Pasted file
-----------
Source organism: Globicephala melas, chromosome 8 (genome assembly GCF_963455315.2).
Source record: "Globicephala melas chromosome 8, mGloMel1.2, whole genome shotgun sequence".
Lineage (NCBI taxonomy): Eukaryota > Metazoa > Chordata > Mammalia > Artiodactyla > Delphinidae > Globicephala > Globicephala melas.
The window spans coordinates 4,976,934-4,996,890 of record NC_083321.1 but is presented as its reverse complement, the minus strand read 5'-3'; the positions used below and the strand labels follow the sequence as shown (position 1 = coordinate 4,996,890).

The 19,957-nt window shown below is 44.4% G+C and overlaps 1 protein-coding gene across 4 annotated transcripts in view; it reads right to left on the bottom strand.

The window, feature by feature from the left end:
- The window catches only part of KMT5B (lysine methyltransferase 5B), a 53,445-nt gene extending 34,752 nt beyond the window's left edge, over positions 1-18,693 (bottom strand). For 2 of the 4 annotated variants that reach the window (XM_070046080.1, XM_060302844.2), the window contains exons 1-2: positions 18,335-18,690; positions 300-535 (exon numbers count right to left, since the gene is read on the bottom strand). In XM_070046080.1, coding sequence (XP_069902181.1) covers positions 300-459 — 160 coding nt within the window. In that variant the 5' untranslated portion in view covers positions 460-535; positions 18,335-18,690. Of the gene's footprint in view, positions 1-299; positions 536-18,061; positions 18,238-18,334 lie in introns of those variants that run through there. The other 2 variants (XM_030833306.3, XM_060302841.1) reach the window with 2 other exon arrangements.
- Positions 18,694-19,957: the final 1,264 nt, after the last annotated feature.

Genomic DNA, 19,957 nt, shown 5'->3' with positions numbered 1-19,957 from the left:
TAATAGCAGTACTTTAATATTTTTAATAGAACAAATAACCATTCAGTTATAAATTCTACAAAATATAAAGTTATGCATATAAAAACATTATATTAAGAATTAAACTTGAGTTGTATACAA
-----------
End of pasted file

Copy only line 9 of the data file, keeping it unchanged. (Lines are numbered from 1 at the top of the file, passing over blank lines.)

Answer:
Genomic DNA, 19,957 nt, shown 5'->3' with positions numbered 1-19,957 from the left: